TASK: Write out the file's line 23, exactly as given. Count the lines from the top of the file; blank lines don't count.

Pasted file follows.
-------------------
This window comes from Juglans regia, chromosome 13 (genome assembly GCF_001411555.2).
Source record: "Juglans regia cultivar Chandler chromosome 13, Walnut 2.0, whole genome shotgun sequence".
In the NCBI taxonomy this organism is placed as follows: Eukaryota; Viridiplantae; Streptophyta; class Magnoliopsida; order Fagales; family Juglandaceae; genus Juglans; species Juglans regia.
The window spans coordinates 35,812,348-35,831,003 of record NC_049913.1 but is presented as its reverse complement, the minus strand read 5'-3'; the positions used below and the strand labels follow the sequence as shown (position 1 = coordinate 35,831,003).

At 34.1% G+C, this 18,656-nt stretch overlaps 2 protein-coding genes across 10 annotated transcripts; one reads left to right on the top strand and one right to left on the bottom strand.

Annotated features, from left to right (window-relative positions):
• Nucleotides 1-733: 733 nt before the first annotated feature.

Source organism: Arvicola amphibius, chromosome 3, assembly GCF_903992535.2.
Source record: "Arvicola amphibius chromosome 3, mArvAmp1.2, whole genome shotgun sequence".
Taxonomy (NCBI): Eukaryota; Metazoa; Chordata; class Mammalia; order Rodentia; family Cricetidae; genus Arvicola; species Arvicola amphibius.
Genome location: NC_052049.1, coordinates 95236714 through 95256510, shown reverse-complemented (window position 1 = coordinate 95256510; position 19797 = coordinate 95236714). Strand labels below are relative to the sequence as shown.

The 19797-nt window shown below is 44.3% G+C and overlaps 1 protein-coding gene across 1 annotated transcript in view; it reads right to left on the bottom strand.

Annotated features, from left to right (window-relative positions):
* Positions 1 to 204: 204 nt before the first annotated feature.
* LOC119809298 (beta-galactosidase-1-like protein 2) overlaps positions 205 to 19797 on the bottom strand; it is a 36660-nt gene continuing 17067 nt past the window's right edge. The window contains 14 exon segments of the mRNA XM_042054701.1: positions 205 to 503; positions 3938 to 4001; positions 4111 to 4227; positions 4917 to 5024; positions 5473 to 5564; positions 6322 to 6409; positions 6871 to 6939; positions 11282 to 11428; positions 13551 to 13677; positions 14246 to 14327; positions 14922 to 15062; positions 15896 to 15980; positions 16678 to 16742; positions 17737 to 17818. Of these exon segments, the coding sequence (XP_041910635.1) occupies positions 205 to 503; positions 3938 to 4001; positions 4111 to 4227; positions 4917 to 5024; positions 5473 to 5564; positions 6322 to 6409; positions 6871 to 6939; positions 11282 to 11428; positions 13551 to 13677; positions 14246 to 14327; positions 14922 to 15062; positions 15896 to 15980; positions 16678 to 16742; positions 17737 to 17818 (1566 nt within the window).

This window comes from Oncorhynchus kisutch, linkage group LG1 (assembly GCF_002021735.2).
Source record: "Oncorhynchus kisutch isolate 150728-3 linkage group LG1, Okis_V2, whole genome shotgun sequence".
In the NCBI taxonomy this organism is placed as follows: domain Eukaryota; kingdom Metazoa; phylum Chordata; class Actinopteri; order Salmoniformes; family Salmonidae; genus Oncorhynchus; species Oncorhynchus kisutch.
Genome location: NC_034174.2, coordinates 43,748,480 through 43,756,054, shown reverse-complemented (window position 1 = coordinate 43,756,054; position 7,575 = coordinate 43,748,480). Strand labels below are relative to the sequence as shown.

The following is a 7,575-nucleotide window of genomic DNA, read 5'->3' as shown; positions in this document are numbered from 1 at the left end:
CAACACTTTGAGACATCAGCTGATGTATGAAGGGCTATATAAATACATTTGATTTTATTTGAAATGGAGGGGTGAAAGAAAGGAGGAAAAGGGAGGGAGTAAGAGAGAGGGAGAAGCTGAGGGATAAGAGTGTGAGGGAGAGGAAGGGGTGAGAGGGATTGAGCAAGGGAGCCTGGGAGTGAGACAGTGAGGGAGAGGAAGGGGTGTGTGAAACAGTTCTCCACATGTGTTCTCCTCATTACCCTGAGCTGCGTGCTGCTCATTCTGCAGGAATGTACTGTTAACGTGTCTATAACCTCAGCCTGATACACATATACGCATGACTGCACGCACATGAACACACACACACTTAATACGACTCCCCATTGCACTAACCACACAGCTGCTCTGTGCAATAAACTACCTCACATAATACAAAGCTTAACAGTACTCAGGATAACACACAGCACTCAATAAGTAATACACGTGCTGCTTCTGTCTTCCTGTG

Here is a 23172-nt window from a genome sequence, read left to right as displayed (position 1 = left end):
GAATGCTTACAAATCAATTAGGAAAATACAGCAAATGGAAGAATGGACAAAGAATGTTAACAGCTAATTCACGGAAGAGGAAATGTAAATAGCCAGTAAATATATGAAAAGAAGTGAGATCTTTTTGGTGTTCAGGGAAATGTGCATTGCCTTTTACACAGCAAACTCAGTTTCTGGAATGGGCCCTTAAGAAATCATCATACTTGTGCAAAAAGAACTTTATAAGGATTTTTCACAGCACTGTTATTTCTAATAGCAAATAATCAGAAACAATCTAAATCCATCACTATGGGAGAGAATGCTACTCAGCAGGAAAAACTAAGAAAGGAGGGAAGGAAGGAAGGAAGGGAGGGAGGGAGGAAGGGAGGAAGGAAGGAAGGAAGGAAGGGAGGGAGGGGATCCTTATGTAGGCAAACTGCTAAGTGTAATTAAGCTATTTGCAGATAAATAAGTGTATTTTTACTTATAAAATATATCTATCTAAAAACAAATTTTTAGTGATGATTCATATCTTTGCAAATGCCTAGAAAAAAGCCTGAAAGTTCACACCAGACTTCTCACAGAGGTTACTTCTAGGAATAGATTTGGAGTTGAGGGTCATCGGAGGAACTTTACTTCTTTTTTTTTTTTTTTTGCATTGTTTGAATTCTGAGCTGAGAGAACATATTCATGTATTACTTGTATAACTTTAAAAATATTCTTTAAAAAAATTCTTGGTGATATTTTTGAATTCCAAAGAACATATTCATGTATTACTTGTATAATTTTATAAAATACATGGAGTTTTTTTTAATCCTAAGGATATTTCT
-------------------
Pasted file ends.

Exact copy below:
GAATGCTTACAAATCAATTAGGAAAATACAGCAAATGGAAGAATGGACAAAGAATGTTAACAGCTAATTCACGGAAGAGGAAATGTAAATAGCCAGTAAATATATGAAAAGAAGTGAGATCTTTTTGGTGTTCAGGGAAATGTGCATTGCCTTTTACACAGCAAACTCAGTTTCTGGAATGGGCCCTTAAGAAATCATCATACTTGTGCAAAAAGAACTTTATAAGGATTTTTCACAGCACTGTTATTTCTAATAGCAAATAATCAGAAACAATCTAAATCCATCACTATGGGAGAGAATGCTACTCAGCAGGAAAAACTAAGAAAGGAGGGAAGGAAGGAAGGAAGGGAGGGAGGGAGGAAGGGAGGAAGGAAGGAAGGAAGGAAGGGAGGGAGGGGATCCTTATGTAGGCAAACTGCTAAGTGTAATTAAGCTATTTGCAGATAAATAAGTGTATTTTTACTTATAAAATATATCTATCTAAAAACAAATTTTTAGTGATGATTCATATCTTTGCAAATGCCTAGAAAAAAGCCTGAAAGTTCACACCAGACTTCTCACAGAGGTTACTTCTAGGAATAGATTTGGAGTTGAGGGTCATCGGAGGAACTTTACTTCTTTTTTTTTTTTTTTTGCATTGTTTGAATTCTGAGCTGAGAGAACATATTCATGTATTACTTGTATAACTTTAAAAATATTCTTTAAAAAAATTCTTGGTGATATTTTTGAATTCCAAAGAACATATTCATGTATTACTTGTATAATTTTATAAAATACATGGAGTTTTTTTTAATCCTAAGGATATTTCT